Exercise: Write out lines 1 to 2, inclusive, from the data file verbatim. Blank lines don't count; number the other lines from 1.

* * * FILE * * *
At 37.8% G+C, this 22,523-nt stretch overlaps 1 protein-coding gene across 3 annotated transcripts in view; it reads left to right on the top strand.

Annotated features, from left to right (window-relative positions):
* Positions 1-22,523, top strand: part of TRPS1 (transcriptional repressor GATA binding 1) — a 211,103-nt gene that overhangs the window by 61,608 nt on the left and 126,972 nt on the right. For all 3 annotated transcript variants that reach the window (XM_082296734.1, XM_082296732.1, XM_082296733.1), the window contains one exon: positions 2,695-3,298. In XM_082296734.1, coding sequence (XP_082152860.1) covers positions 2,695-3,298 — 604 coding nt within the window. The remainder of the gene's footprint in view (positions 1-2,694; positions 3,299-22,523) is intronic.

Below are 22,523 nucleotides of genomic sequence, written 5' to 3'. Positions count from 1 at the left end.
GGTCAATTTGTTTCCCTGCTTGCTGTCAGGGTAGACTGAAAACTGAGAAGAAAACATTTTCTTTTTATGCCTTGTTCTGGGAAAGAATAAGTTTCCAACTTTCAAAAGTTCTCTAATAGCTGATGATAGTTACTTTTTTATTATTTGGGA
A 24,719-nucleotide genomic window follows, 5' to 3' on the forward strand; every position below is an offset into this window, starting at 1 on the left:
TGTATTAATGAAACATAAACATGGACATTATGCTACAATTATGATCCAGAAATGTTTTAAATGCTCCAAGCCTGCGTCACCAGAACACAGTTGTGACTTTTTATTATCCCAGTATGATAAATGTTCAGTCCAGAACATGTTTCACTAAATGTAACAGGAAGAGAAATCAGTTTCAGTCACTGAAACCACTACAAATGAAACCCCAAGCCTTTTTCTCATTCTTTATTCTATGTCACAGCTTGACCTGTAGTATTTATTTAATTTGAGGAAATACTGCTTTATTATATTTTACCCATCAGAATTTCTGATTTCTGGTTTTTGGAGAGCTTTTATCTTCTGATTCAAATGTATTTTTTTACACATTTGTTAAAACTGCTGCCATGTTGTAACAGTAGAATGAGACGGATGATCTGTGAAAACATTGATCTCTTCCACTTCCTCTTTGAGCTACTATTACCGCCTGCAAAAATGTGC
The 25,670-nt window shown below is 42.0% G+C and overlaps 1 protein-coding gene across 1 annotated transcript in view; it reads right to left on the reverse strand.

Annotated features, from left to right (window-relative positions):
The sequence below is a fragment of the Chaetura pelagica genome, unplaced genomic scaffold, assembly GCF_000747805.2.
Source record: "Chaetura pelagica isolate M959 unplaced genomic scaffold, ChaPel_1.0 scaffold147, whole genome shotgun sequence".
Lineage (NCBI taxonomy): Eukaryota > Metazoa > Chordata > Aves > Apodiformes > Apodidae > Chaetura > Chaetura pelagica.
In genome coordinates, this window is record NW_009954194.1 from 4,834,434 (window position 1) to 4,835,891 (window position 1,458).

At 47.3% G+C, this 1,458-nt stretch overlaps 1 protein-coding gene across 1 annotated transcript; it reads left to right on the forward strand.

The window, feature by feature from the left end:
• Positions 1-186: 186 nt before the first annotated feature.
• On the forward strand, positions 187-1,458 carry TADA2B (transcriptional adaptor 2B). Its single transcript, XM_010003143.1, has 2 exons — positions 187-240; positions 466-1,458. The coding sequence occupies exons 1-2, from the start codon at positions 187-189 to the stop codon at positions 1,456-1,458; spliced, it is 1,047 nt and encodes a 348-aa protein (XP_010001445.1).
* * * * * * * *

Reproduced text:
At 37.8% G+C, this 22,523-nt stretch overlaps 1 protein-coding gene across 3 annotated transcripts in view; it reads left to right on the top strand.

Annotated features, from left to right (window-relative positions):